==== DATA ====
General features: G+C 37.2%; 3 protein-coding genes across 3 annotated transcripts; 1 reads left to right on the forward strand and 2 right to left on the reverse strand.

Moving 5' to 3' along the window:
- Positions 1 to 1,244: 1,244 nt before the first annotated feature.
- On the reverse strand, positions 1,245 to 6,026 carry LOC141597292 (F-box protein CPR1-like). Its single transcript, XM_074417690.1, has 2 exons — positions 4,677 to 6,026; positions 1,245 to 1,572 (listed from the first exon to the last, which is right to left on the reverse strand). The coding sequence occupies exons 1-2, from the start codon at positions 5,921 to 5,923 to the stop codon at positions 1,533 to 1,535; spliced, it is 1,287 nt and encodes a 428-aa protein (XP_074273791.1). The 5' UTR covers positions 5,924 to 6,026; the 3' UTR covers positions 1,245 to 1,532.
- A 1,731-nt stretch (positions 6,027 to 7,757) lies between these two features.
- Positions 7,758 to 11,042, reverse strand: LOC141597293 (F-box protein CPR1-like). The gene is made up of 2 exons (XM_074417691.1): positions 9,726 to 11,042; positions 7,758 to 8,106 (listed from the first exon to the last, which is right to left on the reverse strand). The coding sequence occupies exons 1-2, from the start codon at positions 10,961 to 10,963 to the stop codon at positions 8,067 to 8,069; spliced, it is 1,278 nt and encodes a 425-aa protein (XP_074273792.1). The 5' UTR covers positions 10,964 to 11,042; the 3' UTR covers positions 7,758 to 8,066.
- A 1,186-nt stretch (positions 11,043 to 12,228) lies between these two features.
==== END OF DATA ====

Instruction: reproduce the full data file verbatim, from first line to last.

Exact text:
General features: G+C 37.2%; 3 protein-coding genes across 3 annotated transcripts; 1 reads left to right on the forward strand and 2 right to left on the reverse strand.

Moving 5' to 3' along the window:
- Positions 1 to 1,244: 1,244 nt before the first annotated feature.
- On the reverse strand, positions 1,245 to 6,026 carry LOC141597292 (F-box protein CPR1-like). Its single transcript, XM_074417690.1, has 2 exons — positions 4,677 to 6,026; positions 1,245 to 1,572 (listed from the first exon to the last, which is right to left on the reverse strand). The coding sequence occupies exons 1-2, from the start codon at positions 5,921 to 5,923 to the stop codon at positions 1,533 to 1,535; spliced, it is 1,287 nt and encodes a 428-aa protein (XP_074273791.1). The 5' UTR covers positions 5,924 to 6,026; the 3' UTR covers positions 1,245 to 1,532.
- A 1,731-nt stretch (positions 6,027 to 7,757) lies between these two features.
- Positions 7,758 to 11,042, reverse strand: LOC141597293 (F-box protein CPR1-like). The gene is made up of 2 exons (XM_074417691.1): positions 9,726 to 11,042; positions 7,758 to 8,106 (listed from the first exon to the last, which is right to left on the reverse strand). The coding sequence occupies exons 1-2, from the start codon at positions 10,961 to 10,963 to the stop codon at positions 8,067 to 8,069; spliced, it is 1,278 nt and encodes a 425-aa protein (XP_074273792.1). The 5' UTR covers positions 10,964 to 11,042; the 3' UTR covers positions 7,758 to 8,066.
- A 1,186-nt stretch (positions 11,043 to 12,228) lies between these two features.